Panel Mania: ‘Stuck Rubber Baby’

June 9, 2020

Originally published in 1995 by DC, the late Howard Cruse’s Stuck Rubber Baby is a pioneering graphic novel that explores politics, race, sex, and identity in the African-American and LGBTQ communities in the Jim Crow south.

In July, First Second Books will publish a new edition to mark the book’s 25th anniversary featuring rare phots, archival material, and an introduction by Alison Bechdel. Set in the fictional town of Clayfield, a stand-in for Birmingham, Ala., where Cruse went to college, Stuck Rubber Baby is the story of Toland Polk, a closeted young white gay man struggling to understand his sexuality in a town that is as viciously homophobic as it is brutally racist.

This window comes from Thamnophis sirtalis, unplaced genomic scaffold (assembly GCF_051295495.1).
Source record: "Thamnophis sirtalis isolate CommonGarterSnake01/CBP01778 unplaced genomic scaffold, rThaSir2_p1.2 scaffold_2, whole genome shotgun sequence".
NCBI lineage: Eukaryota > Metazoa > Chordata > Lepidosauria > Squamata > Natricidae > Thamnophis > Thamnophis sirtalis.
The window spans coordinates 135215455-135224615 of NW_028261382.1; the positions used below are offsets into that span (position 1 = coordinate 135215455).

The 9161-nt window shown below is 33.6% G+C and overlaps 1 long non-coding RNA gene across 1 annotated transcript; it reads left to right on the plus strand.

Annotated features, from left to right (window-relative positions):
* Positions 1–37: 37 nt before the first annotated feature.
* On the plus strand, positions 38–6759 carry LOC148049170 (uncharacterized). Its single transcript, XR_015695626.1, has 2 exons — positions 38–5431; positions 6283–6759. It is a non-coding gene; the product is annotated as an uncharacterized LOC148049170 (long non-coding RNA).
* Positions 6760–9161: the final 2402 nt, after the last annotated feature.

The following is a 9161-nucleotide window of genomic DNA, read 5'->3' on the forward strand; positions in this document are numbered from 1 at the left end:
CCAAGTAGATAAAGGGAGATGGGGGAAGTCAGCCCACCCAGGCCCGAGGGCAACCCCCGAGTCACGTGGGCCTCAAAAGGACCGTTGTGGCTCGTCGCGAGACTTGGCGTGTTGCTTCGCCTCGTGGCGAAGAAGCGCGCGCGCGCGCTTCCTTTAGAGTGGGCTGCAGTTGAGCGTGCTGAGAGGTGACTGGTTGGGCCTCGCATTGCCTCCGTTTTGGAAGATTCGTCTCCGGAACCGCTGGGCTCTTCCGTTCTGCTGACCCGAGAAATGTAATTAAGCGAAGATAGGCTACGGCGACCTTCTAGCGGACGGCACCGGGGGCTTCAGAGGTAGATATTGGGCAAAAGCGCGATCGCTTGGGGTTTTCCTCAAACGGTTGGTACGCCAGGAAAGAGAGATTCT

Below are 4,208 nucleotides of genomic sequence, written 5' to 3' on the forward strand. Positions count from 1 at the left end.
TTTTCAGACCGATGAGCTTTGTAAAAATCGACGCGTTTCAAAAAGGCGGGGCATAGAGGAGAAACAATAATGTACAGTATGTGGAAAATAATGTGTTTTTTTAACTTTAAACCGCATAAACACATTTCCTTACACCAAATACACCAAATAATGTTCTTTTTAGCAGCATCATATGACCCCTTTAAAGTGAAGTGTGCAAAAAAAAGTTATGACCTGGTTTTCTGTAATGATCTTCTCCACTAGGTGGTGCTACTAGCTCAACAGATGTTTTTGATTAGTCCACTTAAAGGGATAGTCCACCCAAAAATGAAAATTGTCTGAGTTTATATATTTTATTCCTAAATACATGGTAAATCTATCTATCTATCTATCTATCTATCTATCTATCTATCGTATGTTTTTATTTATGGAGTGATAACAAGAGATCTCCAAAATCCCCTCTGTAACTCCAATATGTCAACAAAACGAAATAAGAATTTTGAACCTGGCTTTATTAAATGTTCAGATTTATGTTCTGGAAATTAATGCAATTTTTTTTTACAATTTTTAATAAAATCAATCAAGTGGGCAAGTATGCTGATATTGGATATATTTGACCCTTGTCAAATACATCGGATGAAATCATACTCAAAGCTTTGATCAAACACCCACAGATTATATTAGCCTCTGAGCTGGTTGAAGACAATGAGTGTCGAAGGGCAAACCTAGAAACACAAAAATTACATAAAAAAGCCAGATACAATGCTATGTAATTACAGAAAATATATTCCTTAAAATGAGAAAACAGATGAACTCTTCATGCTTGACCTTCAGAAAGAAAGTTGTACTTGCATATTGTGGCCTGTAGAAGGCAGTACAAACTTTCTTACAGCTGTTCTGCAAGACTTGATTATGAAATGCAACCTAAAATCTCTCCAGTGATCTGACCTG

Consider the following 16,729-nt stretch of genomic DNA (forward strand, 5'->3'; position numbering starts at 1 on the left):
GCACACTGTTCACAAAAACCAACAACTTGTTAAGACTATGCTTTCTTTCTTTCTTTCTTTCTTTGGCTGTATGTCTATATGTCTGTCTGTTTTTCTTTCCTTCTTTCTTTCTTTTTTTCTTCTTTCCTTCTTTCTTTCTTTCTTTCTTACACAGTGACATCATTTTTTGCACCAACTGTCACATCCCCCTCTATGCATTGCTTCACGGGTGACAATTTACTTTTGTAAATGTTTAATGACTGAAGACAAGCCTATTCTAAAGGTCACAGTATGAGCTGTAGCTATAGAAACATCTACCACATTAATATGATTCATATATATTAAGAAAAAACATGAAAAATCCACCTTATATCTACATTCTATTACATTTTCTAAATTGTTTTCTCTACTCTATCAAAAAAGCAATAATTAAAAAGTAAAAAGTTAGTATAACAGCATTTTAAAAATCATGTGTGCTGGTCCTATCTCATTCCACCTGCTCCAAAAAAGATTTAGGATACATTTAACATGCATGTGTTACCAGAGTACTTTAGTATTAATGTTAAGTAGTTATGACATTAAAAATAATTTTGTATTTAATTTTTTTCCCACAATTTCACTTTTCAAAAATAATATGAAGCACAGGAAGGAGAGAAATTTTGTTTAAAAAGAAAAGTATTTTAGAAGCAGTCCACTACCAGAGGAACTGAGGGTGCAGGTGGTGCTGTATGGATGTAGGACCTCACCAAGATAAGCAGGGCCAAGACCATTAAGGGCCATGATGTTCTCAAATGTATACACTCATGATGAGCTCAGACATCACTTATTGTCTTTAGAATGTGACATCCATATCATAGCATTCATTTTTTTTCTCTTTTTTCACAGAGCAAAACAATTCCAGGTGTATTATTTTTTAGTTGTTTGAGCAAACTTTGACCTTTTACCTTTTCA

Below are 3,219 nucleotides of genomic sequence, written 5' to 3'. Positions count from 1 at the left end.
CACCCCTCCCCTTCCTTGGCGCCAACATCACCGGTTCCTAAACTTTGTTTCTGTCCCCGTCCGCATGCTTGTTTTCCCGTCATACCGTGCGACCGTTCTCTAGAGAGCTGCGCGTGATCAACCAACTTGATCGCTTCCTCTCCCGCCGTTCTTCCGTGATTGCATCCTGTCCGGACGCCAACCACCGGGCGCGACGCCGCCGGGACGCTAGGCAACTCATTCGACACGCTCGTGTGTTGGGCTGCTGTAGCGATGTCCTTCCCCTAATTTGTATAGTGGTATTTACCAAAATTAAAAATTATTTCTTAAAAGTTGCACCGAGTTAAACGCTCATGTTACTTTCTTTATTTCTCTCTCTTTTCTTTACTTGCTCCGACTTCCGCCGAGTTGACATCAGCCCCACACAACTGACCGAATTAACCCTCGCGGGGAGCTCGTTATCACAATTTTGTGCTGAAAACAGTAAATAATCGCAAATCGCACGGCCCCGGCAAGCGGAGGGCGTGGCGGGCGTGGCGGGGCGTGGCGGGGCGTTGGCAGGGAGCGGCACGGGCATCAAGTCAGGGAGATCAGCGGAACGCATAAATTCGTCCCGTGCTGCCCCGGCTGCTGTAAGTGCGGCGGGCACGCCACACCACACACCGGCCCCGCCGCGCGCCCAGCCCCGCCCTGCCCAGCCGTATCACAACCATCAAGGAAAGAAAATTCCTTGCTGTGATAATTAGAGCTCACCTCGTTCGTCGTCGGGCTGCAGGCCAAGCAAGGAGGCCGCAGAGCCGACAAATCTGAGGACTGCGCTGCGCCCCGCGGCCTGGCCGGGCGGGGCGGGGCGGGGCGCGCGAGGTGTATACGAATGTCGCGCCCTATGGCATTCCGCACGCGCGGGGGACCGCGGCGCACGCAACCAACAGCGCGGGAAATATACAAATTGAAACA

The book is partially based on Cruse’s experiences growing up in the 1950s and ’60s south, and is notable for its portrayal of Polk’s close relationships with members of the black community—queer and straight—during some of the most dangerous years of the Civil Rights Movement.

In this nine-page excerpt, Polk and his friends plan a visit to the Melody Motel, a secret meeting point for socializing (and political organizing) among local integrationist whites and blacks, as well as local straight and queer communities.

This piece was produced in partnership with Publishers Weekly.

is senior news editor of Publishers Weekly and editor of PW Comics World.

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